Christian Segers, Staff Writer
Relief efforts in South Carolina continue as the state attempts to overcome obstacles caused by Hurricane Joaquin.
Historic rainfall in South Carolina and bordering states due to the inescapable reach of hurricane Joaquin have left thousands homeless and claimed the lives of 19, according to The Weather Channel.
The unfortunate events began to unfold in full force on Oct. 1 and lasted for four days, warranting a declaration of disaster from President Obama. Cleanup crews and the National Guard have continued their attempts to contain the situation and restore statewide damages.
According to data gathered by the Weather Channel, Columbia received nearly 13 inches of rainfall. A joint news conference was held in the storm’s aftermath to inform people that the worst was over with. City manager Teresa Wilson stated that the community is now open for business, a welcome sign to those who had been out of work due to citywide flooding.
Farther south in historic Charleston, rainfall exceeded 16 inches. Dillon Webster, current North Greenville University student and Charleston resident, recently visited his home over fall break and was shocked at the storm’s devastating outcome.
“The flooding was minimal but still affected our area greatly. It took out a bridge on highway 17A that we use on a daily basis,” said Webster.
Recorded as "one of the most prolific rainfall events in modern U.S. history" many of those affected remain in need. USA Today reports the estimated property damage surpasses $1 billion.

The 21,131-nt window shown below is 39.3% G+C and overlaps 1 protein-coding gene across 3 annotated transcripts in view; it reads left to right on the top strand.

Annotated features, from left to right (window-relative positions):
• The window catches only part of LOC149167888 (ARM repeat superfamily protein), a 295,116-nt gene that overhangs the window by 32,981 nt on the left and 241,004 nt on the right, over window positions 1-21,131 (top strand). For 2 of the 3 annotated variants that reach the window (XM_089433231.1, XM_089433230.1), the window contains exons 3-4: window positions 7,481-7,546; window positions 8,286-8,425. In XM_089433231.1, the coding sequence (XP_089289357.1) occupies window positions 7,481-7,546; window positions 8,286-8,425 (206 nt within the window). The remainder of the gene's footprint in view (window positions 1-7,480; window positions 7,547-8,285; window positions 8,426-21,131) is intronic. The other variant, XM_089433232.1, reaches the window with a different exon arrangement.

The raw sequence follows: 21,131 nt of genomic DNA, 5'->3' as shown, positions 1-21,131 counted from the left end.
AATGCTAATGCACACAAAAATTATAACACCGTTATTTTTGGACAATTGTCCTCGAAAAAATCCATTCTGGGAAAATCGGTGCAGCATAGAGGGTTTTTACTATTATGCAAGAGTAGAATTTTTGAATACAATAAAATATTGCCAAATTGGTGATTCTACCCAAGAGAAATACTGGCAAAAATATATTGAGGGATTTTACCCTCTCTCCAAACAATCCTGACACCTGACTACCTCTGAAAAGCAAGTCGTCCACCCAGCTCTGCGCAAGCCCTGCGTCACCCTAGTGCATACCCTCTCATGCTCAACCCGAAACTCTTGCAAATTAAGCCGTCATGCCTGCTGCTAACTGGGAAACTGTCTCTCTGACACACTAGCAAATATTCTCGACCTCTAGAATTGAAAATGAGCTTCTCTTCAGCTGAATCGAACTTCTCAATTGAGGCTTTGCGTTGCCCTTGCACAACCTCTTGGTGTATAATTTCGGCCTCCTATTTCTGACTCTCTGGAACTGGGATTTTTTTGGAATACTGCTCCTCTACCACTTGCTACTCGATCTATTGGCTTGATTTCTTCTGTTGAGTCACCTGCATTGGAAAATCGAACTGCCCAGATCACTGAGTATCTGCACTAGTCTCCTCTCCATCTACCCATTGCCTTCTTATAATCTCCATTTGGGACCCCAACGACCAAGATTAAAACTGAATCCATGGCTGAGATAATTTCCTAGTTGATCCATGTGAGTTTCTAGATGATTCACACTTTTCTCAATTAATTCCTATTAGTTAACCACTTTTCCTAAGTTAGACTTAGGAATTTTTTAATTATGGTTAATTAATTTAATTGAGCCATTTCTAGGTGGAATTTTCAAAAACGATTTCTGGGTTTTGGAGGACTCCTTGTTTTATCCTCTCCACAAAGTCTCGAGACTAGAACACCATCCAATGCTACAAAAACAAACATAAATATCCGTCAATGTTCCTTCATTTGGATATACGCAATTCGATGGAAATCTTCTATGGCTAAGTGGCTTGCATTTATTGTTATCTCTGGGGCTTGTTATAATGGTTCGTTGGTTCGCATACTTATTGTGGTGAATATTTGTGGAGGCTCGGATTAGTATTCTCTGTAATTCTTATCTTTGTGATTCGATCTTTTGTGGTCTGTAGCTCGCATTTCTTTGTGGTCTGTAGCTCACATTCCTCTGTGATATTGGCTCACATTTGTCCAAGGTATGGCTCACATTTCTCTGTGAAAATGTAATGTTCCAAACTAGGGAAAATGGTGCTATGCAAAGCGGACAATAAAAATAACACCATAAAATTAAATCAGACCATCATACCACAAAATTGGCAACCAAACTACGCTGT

North Greenville University, in following its mantra of 'where Christ makes the difference,' has worked to provide relief to flood victims.
On Oct. 14 and 15, the athletic department collected canned goods, water, various supplies and stuffed animals for children ridded of the comforts of home. For more information on how to get involved or where to donate contact NGU Sports Information Director Robbie Gawrys at 864-907-9531.
Even with the ongoing efforts of NGU faculty, staff and student body, the tragedy and devastation Hurricane Joaquin has caused is irreparable for the near future. Ideas for prevention of future calamities are currently being entertained and reviewed by South Carolina legislation.
NGU Environmental Science professor, Debo Nathaniel said, “The building of levees my be able to prevent rivers overflowing their banks, thus reducing flooding. It is also important to have in place machinery necessary for rescue and evacuate when necessary. People should be well informed of what to expect and how to be prepared.
"This will differ from areas that may require evacuation and areas that do not require evacuation. For example if evacuation is required, the city should make it mandatory for residents to leave affected areas and make provisions for people that do not have anywhere to go. Relief items should also be provided for people that are displaced by the storm,” he added.